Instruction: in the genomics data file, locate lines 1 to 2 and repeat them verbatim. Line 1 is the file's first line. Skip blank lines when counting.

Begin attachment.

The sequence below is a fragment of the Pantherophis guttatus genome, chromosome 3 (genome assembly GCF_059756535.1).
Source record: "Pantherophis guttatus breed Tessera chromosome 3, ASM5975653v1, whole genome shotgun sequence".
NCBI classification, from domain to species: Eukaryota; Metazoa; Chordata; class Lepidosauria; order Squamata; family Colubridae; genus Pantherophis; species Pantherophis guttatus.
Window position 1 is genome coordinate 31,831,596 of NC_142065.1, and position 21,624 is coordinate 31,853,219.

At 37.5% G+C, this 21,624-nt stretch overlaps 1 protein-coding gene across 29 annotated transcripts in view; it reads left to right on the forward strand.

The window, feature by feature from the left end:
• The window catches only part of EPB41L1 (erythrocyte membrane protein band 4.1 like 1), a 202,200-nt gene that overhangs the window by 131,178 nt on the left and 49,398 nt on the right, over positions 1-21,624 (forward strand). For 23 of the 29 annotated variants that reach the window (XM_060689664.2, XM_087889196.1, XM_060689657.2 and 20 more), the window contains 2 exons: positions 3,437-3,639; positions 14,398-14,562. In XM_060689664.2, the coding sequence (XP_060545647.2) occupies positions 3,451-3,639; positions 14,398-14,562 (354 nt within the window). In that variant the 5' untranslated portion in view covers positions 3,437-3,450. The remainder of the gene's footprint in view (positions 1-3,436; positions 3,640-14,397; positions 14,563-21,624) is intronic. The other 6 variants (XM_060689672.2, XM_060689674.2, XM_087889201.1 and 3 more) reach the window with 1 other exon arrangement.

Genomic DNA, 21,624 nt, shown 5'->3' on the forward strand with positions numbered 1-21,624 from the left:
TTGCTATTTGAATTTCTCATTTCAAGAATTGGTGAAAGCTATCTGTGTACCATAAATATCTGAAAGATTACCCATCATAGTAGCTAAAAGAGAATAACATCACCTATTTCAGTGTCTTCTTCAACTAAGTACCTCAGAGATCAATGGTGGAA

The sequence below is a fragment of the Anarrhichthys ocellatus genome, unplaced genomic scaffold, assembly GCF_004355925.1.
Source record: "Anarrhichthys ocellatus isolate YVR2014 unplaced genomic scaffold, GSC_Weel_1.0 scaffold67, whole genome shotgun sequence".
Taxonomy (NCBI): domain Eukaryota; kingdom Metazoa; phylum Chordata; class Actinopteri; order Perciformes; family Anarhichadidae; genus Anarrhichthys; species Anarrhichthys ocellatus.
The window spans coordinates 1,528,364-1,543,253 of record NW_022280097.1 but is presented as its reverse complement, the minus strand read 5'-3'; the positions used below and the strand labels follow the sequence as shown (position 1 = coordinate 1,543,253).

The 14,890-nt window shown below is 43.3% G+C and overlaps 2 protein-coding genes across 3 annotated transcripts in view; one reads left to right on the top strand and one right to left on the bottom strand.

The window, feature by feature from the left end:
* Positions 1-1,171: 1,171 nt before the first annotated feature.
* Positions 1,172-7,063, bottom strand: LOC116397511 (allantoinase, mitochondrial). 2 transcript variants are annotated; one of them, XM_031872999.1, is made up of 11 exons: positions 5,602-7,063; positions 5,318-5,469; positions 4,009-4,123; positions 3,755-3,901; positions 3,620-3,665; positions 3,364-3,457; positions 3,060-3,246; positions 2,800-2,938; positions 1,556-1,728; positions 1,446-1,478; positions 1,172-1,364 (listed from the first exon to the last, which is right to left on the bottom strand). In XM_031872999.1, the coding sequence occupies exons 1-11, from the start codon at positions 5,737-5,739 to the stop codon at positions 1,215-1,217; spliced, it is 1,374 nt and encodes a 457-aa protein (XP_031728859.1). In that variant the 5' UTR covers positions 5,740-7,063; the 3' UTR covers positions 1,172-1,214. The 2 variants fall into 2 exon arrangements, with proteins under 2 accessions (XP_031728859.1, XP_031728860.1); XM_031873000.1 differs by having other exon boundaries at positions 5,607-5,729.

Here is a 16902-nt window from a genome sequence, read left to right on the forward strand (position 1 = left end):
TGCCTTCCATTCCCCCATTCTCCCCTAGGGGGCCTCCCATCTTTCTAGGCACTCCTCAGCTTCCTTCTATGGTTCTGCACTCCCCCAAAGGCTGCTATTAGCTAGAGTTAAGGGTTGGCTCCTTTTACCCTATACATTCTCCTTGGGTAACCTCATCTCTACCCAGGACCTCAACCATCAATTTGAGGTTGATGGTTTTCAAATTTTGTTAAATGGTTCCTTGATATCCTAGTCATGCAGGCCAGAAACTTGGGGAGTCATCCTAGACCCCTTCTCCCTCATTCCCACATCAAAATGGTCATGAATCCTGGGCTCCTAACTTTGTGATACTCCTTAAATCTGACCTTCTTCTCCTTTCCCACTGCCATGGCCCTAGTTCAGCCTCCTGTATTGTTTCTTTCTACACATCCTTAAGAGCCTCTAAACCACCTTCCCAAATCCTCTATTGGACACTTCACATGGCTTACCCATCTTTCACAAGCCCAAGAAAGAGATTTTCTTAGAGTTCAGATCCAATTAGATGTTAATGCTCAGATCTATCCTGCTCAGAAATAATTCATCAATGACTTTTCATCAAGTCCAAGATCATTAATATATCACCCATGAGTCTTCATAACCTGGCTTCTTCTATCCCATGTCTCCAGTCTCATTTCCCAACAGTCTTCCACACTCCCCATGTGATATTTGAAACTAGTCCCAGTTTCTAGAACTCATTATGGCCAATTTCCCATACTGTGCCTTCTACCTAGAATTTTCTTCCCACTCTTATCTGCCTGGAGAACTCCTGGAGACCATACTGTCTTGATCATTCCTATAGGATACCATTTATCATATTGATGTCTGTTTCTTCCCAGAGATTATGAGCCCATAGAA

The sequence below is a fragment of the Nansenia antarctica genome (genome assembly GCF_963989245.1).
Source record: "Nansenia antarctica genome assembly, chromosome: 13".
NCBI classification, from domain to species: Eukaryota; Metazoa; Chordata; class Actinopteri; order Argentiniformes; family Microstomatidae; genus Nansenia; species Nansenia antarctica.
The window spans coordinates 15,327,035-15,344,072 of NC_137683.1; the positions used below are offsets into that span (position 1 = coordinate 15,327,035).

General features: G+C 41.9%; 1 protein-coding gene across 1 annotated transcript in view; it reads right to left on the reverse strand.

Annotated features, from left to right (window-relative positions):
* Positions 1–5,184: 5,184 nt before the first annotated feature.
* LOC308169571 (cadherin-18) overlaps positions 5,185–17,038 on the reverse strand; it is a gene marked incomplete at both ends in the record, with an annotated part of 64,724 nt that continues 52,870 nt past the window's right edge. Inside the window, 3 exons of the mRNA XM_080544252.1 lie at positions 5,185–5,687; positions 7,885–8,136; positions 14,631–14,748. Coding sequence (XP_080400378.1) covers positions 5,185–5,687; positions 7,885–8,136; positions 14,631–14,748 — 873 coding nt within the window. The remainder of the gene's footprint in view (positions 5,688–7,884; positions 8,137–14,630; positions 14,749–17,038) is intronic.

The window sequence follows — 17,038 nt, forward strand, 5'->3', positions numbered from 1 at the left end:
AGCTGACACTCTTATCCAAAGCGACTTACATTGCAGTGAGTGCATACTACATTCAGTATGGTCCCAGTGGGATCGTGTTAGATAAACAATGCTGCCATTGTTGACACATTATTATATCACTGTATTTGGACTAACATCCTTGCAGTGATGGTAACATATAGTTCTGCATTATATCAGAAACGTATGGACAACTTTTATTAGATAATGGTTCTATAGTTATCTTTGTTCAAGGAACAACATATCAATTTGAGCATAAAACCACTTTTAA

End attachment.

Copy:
The sequence below is a fragment of the Pantherophis guttatus genome, chromosome 3 (genome assembly GCF_059756535.1).
Source record: "Pantherophis guttatus breed Tessera chromosome 3, ASM5975653v1, whole genome shotgun sequence".